There's an entire website devoted to teachers and how they're the poorest of the poor. The Teacher Salary Project is "a nonpartisan organization dedicated to raising awareness around the impact of our national policy of underpaying and under-valuing educators."
This important effort was brought to my attention via a recent blog post on the site, Why So Many Teachers Need a Second Job to Make Ends Meet. This harrowing tale starts with a public teacher of high school English. She works a full day at school and then hops into her car to shuttle strangers around driving for Lyft and Uber.
The blog's author is disgusted that many of her passengers tell her that "Driving Uber is a great job for a teacher!" The author is incensed that no one would ever say "Driving for Uber is a great job for a doctor."
Guys, I'm trying to work up some great big crocodile tears, and it is not going well. It's Christmas break. While all of the teachers I know are at home enjoying family and friends and recovering from the first half of the school year, I've been back at work since December 26. My Christmas break consisted of one whole weekend. I'm not asking for anyone to feel sorry for me or the myriad of other professional cube warriors. We chose this, just like teachers chose their profession.
Perhaps some teachers choose to take on a second job because they have the time. If I had extra time, I may choose to use some of it making more money, but most professionals don't have three months off in the summer and a month off at Christmas. (This is the part where someone explains to me that the summer break isn't a full three months and Christmas break is really only three weeks, and here's the part where I explain the rest of the world doesn't get that time either.)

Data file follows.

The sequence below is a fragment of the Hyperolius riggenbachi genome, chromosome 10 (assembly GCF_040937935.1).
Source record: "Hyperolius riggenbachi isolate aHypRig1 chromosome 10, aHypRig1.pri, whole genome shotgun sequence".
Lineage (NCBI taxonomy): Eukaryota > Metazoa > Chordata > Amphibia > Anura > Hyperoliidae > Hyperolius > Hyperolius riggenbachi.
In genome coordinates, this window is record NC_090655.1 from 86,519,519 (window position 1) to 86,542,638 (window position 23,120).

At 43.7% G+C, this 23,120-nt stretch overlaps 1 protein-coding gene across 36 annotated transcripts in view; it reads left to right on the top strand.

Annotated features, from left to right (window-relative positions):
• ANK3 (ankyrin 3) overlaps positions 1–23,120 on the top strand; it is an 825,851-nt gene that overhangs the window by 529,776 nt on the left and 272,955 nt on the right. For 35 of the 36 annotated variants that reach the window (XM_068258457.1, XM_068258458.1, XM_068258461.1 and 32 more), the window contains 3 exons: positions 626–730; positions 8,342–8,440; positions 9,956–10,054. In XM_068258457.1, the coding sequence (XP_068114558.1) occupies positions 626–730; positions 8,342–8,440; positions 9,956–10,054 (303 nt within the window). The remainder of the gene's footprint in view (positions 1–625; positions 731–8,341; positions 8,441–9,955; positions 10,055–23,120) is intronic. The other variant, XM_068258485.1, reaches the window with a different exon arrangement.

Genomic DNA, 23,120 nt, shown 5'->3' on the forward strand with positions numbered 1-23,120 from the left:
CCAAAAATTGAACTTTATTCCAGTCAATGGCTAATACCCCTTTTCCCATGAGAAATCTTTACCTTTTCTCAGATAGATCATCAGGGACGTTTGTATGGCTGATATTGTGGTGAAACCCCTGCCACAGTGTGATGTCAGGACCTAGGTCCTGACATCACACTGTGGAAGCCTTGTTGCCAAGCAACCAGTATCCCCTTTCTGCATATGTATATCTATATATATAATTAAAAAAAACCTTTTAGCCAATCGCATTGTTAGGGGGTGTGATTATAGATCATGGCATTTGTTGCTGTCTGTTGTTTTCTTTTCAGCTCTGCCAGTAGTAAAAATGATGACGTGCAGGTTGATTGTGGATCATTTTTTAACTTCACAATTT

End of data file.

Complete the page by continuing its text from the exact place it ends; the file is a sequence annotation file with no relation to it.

The teacher at question in the blog post lives in San Francisco. You know who else has a second job in San Francisco? Basically all the humans. Either that, or they live in the adult equivalent of youth hostels, renting out their basements, their sheds, and their wombs just to make ends meet. Living in San Francisco is expensive. The median rent for a one-bedroom apartment is $3,460 a month. The total cost of living is about 60 percent more in San Francisco than in the rest of the U.S. If you live in San Francisco and you have anything resembling a middle class, professional career, you live like a pauper. San Francisco is unaffordable for high school teachers, who make an average of $70,000 per year in SFO, but no one else can afford to live there either.